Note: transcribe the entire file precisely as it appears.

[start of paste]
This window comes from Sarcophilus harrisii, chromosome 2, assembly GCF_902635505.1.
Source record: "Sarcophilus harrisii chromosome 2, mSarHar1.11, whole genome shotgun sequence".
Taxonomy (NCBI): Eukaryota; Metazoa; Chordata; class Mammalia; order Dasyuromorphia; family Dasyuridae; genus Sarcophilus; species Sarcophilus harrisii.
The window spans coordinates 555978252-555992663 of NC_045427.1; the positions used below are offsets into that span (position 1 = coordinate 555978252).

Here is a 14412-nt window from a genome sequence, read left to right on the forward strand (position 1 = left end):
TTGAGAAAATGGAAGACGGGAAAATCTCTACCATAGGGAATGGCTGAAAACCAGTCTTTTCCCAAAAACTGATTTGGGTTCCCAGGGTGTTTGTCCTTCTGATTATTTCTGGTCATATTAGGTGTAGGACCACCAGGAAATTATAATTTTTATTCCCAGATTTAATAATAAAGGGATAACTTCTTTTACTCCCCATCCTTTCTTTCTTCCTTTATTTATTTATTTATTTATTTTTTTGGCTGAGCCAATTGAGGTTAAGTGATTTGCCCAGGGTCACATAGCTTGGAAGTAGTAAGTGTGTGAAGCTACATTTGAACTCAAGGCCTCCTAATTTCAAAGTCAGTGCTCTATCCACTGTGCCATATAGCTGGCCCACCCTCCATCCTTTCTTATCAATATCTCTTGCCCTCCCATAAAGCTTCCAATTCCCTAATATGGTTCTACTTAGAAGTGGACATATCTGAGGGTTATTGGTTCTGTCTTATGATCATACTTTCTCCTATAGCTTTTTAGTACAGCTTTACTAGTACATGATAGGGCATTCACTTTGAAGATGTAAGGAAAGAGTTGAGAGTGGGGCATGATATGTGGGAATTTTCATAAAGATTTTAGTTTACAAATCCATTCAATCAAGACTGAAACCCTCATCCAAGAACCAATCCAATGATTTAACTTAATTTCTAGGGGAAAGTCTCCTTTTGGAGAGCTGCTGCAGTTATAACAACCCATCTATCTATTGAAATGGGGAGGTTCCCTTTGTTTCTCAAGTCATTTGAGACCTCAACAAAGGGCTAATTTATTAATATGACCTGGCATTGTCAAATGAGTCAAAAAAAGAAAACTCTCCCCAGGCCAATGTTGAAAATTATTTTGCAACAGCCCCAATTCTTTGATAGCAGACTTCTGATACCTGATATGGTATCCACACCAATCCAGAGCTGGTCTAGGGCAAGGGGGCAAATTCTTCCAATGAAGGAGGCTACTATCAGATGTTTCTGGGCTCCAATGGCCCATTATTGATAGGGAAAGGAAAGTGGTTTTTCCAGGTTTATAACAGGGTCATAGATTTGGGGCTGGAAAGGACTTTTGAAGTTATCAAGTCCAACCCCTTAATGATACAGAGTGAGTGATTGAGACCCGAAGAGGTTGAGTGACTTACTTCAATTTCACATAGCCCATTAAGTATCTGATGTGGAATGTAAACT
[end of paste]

This window comes from Sarcophilus harrisii, chromosome 2, assembly GCF_902635505.1.
Source record: "Sarcophilus harrisii chromosome 2, mSarHar1.11, whole genome shotgun sequence".
Taxonomy (NCBI): Eukaryota; Metazoa; Chordata; class Mammalia; order Dasyuromorphia; family Dasyuridae; genus Sarcophilus; species Sarcophilus harrisii.
The window spans coordinates 555978252-555992663 of NC_045427.1; the positions used below are offsets into that span (position 1 = coordinate 555978252).

Here is a 14412-nt window from a genome sequence, read left to right on the forward strand (position 1 = left end):
TTGAGAAAATGGAAGACGGGAAAATCTCTACCATAGGGAATGGCTGAAAACCAGTCTTTTCCCAAAAACTGATTTGGGTTCCCAGGGTGTTTGTCCTTCTGATTATTTCTGGTCATATTAGGTGTAGGACCACCAGGAAATTATAATTTTTATTCCCAGATTTAATAATAAAGGGATAACTTCTTTTACTCCCCATCCTTTCTTTCTTCCTTTATTTATTTATTTATTTATTTTTTTGGCTGAGCCAATTGAGGTTAAGTGATTTGCCCAGGGTCACATAGCTTGGAAGTAGTAAGTGTGTGAAGCTACATTTGAACTCAAGGCCTCCTAATTTCAAAGTCAGTGCTCTATCCACTGTGCCATATAGCTGGCCCACCCTCCATCCTTTCTTATCAATATCTCTTGCCCTCCCATAAAGCTTCCAATTCCCTAATATGGTTCTACTTAGAAGTGGACATATCTGAGGGTTATTGGTTCTGTCTTATGATCATACTTTCTCCTATAGCTTTTTAGTACAGCTTTACTAGTACATGATAGGGCATTCACTTTGAAGATGTAAGGAAAGAGTTGAGAGTGGGGCATGATATGTGGGAATTTTCATAAAGATTTTAGTTTACAAATCCATTCAATCAAGACTGAAACCCTCATCCAAGAACCAATCCAATGATTTAACTTAATTTCTAGGGGAAAGTCTCCTTTTGGAGAGCTGCTGCAGTTATAACAACCCATCTATCTATTGAAATGGGGAGGTTCCCTTTGTTTCTCAAGTCATTTGAGACCTCAACAAAGGGCTAATTTATTAATATGACCTGGCATTGTCAAATGAGTCAAAAAAAGAAAACTCTCCCCAGGCCAATGTTGAAAATTATTTTGCAACAGCCCCAATTCTTTGATAGCAGACTTCTGATACCTGATATGGTATCCACACCAATCCAGAGCTGGTCTAGGGCAAGGGGGCAAATTCTTCCAATGAAGGAGGCTACTATCAGATGTTTCTGGGCTCCAATGGCCCATTATTGATAGGGAAAGGAAAGTGGTTTTTCCAGGTTTATAACAGGGTCATAGATTTGGGGCTGGAAAGGACTTTTGAAGTTATCAAGTCCAACCCCTTAATGATACAGAGTGAGTGATTGAGACCCGAAGAGGTTGAGTGACTTACTTCAATTTCACATAGCCCATTAAGTATCTGATGTGGAATGTAAACT